Buzz Aldrin still believes in big rockets and Mars

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Buzz Aldrin still believes in big rockets and Mars

Long Beach (CA) – It’s been almost four decades since Buzz Aldrin walked on the moon, but the famed American astronaut still has a sparkle in his eyes for space travel.  But these days Aldrin has traded in his space suit for a business suit as he helps plan out trips to the Moon and Mars.  Speaking at the Space 2007 Convention in Long Beach, we caught up with Mr. Aldrin to get his take on the future of space exploration.

Buzz Aldrin still believes in big rockets and Mars …

With Google’s recent Lunar X Prize announcement and the successful winning of the Ansari X Prize by Scaled Composites in 2004 , most science news outlets have focused on private sub-orbital and orbital flights, but Aldrin says privatization, in varying degrees, has actually been around for decades.  During the early years of the Space Shuttle program, Aldrin said a group of United Airlines pilots wanted to fly in a shuttle because “they got sick of flying planes.”

Aldrin added that private individuals and companies had wanted to buy a Space Shuttle of their own, presumably to fly their own missions.  All of that came “to a screeching halt” after the Space Shuttle Challenger accident, according to Aldrin.

Space travel has gone through huge transitions.  The transition from the Apollo era missions to the Space Shuttle was “very long and drawn out,” Aldrin said.

“We were flush with success, but people got tired of us kicking dust on the moon.”

Compared to the huge disposable rockets of the 60s and 70s, the Space Shuttle was a monumental change.  The craft was reusable and needed to ferry people and supplies to a space station.

Now the U.S. government is faced with a big transition as it tries to move from the shuttle to the next generation of space craft.  Aldrin’s been impressed with the candidates coming out of the Ansari X-Prize and while companies like Virgin Galactic are touting sub-orbital tourism flights, he thinks the big prize is with orbital flights.  “The real payoff for tourism and the nation is cheap orbital flights.  The leap from sub-orbital to orbital isn’t that much,” Aldrin said.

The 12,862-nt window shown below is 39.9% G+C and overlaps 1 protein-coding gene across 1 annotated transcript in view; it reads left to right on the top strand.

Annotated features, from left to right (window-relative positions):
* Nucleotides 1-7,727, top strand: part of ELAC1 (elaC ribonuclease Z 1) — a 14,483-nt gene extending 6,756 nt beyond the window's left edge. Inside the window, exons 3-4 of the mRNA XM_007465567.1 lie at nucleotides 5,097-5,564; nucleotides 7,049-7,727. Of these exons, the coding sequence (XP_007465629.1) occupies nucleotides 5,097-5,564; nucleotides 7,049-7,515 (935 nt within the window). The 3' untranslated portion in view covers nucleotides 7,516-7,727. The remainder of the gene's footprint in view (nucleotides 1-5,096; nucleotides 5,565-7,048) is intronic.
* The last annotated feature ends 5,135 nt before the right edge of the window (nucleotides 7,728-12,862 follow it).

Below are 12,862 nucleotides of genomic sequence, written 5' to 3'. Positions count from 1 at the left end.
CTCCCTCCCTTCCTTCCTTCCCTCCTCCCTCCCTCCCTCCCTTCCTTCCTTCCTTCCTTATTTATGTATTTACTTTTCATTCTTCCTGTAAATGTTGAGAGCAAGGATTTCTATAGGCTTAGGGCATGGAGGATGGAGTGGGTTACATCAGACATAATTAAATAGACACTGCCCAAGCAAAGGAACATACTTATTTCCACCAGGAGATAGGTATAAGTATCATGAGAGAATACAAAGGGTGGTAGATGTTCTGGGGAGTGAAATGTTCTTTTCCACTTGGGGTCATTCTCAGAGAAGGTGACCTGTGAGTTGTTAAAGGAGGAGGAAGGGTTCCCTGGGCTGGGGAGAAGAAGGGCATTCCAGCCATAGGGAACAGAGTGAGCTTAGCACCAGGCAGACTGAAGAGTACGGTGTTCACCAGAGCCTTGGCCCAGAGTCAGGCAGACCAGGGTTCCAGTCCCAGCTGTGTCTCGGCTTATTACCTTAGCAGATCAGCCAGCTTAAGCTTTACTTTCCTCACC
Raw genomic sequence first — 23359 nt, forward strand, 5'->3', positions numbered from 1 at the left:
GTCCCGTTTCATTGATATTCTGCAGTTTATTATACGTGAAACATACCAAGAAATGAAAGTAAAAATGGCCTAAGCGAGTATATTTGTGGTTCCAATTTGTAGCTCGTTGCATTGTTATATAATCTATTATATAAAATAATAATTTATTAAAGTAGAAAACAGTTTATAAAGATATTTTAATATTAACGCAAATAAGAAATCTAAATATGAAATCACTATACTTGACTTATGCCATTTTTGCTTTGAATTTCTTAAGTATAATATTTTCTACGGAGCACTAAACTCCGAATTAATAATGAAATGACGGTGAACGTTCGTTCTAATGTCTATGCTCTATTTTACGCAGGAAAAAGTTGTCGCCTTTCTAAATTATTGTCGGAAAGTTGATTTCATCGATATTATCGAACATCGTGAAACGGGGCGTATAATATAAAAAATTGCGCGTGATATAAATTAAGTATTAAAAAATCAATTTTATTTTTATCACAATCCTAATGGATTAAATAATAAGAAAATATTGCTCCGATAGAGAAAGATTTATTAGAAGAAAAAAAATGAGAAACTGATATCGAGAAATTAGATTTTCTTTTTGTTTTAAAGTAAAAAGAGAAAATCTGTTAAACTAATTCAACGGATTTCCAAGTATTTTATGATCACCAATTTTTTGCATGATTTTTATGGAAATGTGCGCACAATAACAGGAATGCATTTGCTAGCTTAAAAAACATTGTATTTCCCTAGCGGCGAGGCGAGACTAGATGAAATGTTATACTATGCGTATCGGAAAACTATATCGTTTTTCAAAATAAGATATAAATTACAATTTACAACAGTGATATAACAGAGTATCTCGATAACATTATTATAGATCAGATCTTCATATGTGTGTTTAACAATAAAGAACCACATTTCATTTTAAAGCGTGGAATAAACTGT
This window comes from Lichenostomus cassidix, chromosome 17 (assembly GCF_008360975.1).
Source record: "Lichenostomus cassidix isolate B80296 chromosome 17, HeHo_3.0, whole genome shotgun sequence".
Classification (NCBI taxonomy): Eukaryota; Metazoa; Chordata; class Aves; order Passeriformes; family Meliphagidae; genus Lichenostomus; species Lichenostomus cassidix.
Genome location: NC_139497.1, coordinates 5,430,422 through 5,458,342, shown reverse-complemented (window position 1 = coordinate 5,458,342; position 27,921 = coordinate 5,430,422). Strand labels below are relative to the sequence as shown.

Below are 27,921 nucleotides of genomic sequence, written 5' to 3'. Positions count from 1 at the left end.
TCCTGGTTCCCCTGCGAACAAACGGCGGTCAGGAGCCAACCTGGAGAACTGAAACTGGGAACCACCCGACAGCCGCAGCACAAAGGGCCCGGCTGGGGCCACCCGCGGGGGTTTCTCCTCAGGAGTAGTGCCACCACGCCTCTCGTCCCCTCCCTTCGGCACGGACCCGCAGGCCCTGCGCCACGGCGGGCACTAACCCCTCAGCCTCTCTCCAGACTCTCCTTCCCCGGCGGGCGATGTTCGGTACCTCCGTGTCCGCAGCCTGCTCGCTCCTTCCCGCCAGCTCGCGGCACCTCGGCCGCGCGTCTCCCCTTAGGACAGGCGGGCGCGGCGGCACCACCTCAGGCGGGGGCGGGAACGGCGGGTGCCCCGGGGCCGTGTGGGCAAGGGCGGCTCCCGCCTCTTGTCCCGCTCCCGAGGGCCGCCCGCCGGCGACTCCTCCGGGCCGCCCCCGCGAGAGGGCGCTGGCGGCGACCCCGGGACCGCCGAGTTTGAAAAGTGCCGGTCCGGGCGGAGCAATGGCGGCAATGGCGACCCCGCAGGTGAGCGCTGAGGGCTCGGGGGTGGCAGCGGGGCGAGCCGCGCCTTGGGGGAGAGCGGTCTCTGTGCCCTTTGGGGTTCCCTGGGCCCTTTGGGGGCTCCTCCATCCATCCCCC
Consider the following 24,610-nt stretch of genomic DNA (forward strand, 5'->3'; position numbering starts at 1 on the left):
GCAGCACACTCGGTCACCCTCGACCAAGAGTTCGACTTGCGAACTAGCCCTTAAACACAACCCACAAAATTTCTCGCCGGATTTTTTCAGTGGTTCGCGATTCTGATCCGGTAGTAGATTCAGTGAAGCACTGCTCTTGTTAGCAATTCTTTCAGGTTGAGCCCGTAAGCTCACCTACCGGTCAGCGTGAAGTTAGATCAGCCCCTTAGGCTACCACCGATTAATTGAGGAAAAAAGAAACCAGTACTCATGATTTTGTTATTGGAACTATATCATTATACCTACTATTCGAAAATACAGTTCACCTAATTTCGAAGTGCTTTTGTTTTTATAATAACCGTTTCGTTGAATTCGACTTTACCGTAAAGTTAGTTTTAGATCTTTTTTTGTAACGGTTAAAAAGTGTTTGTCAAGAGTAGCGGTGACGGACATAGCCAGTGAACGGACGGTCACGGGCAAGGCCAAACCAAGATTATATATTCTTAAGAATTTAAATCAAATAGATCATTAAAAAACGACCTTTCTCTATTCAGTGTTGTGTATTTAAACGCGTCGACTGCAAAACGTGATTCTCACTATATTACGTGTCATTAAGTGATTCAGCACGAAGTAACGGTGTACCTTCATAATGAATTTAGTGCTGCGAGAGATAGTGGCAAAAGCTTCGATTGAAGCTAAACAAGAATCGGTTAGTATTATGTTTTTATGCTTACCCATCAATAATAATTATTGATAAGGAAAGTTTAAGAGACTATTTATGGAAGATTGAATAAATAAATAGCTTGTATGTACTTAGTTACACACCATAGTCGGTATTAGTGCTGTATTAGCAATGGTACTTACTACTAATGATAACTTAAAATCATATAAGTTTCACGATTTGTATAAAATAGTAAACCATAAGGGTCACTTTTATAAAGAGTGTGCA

But while Aldrin likes the relatively modest goals of sub-orbital flights, he really wants another manned mission to the Moon and one to Mars.  Let’s face it, this guy has been to the moon so atmosphere skimming is probably too boring for Mr. Aldrin.

We already have most of the technology needed to get to Mars and the trick is to build a crew module that won’t slam into the Martian surface.  Getting people close to Mars is a fairly easy proposition and Aldrin says big rockets, with multiple small ships attached, are the way to go.

“We should probably put a patent on it, but that probably guarantees that you’ll never see multiple spacecraft on a big rocket every,” joked Aldrin.

Aldrin is a big believer of landing on Phobos, Mars’ moon, first.  There the crew can “dock” their craft to the moon and have some artificial gravity.  Ships could also stage fuel canisters on or near the surface.

From Phobos, astronauts would take small spacecraft – Aldrin calls them space taxis – to Mars.  A big parachute would probably be needed to slow the craft because the alternative wouldn’t be very appealing to people.

“I can’t think of anyone who wants to bounce on airbags,” said Aldrin.  The NASA Mars Rovers used large airbags to cushion their landing.  The craft bounced for miles before coming to a stop.

Getting to the surface is one thing, but taking off is a completely different story.  Any manned craft would probably only carry enough fuel to fire navigation jets and rockets to slow the descent.  This would make landing a one-way trip, but Aldrin thinks robotic vehicles should be pre-landed months before the manned landing. These unmanned craft would hold extra fuel or could contain machinery that would manufacture fuel from the Martian atmosphere and ground.

The flight time to Mars would be approximately five to six months and Aldrin is a firm believer of setting up some type of manned base on the surface.  “We need to use the resources [of the planet] and have people come and add to what you have.  It needs to be more than a three or five year mission,” said Aldrin.

The ideal situation would be to take 40-year-old astronauts for a ten year tour.  Using military jargon he said, “You’re basically going PCS [permanent change of station] to Mars.”

Despite wanting a Mars base, Aldrin says other worlds are not the greatest places to live.

“Take it from a visitor, it’s a crappy place to set up house.”

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